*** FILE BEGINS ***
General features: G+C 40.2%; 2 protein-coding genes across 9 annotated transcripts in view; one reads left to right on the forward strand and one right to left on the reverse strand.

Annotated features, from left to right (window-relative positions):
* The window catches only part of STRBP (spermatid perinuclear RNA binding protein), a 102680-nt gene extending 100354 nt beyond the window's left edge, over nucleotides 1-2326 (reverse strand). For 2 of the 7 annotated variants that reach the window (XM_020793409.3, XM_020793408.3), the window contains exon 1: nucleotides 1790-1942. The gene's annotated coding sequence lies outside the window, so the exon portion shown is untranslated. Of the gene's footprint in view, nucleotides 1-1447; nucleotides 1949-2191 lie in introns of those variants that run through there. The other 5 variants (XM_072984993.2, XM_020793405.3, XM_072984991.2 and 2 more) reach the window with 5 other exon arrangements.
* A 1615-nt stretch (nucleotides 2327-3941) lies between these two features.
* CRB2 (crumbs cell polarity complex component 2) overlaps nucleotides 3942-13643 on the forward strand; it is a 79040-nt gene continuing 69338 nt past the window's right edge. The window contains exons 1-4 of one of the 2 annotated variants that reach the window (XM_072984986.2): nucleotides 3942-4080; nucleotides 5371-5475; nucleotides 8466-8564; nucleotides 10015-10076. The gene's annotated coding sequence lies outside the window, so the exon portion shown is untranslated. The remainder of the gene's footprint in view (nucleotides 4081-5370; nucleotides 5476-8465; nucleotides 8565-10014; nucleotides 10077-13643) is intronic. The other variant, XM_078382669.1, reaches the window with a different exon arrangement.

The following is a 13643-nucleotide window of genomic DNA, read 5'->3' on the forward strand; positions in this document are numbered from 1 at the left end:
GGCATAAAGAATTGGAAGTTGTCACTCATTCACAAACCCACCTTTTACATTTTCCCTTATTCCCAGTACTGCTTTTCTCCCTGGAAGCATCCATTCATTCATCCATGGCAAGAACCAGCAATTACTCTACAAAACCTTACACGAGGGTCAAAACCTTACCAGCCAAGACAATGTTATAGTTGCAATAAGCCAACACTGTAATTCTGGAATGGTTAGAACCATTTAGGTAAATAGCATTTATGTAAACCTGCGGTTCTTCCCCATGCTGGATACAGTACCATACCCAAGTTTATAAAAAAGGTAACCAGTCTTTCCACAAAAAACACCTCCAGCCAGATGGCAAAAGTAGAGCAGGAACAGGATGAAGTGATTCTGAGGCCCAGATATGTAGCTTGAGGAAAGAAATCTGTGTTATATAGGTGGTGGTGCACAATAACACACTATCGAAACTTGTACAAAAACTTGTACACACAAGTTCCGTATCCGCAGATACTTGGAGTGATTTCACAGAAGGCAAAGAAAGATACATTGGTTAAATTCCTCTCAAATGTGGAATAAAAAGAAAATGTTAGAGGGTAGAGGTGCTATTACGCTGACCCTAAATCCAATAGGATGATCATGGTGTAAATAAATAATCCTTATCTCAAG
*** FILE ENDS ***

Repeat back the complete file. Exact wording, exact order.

General features: G+C 40.2%; 2 protein-coding genes across 9 annotated transcripts in view; one reads left to right on the forward strand and one right to left on the reverse strand.

Annotated features, from left to right (window-relative positions):
* The window catches only part of STRBP (spermatid perinuclear RNA binding protein), a 102680-nt gene extending 100354 nt beyond the window's left edge, over nucleotides 1-2326 (reverse strand). For 2 of the 7 annotated variants that reach the window (XM_020793409.3, XM_020793408.3), the window contains exon 1: nucleotides 1790-1942. The gene's annotated coding sequence lies outside the window, so the exon portion shown is untranslated. Of the gene's footprint in view, nucleotides 1-1447; nucleotides 1949-2191 lie in introns of those variants that run through there. The other 5 variants (XM_072984993.2, XM_020793405.3, XM_072984991.2 and 2 more) reach the window with 5 other exon arrangements.
* A 1615-nt stretch (nucleotides 2327-3941) lies between these two features.
* CRB2 (crumbs cell polarity complex component 2) overlaps nucleotides 3942-13643 on the forward strand; it is a 79040-nt gene continuing 69338 nt past the window's right edge. The window contains exons 1-4 of one of the 2 annotated variants that reach the window (XM_072984986.2): nucleotides 3942-4080; nucleotides 5371-5475; nucleotides 8466-8564; nucleotides 10015-10076. The gene's annotated coding sequence lies outside the window, so the exon portion shown is untranslated. The remainder of the gene's footprint in view (nucleotides 4081-5370; nucleotides 5476-8465; nucleotides 8565-10014; nucleotides 10077-13643) is intronic. The other variant, XM_078382669.1, reaches the window with a different exon arrangement.

The following is a 13643-nucleotide window of genomic DNA, read 5'->3' on the forward strand; positions in this document are numbered from 1 at the left end:
GGCATAAAGAATTGGAAGTTGTCACTCATTCACAAACCCACCTTTTACATTTTCCCTTATTCCCAGTACTGCTTTTCTCCCTGGAAGCATCCATTCATTCATCCATGGCAAGAACCAGCAATTACTCTACAAAACCTTACACGAGGGTCAAAACCTTACCAGCCAAGACAATGTTATAGTTGCAATAAGCCAACACTGTAATTCTGGAATGGTTAGAACCATTTAGGTAAATAGCATTTATGTAAACCTGCGGTTCTTCCCCATGCTGGATACAGTACCATACCCAAGTTTATAAAAAAGGTAACCAGTCTTTCCACAAAAAACACCTCCAGCCAGATGGCAAAAGTAGAGCAGGAACAGGATGAAGTGATTCTGAGGCCCAGATATGTAGCTTGAGGAAAGAAATCTGTGTTATATAGGTGGTGGTGCACAATAACACACTATCGAAACTTGTACAAAAACTTGTACACACAAGTTCCGTATCCGCAGATACTTGGAGTGATTTCACAGAAGGCAAAGAAAGATACATTGGTTAAATTCCTCTCAAATGTGGAATAAAAAGAAAATGTTAGAGGGTAGAGGTGCTATTACGCTGACCCTAAATCCAATAGGATGATCATGGTGTAAATAAATAATCCTTATCTCAAG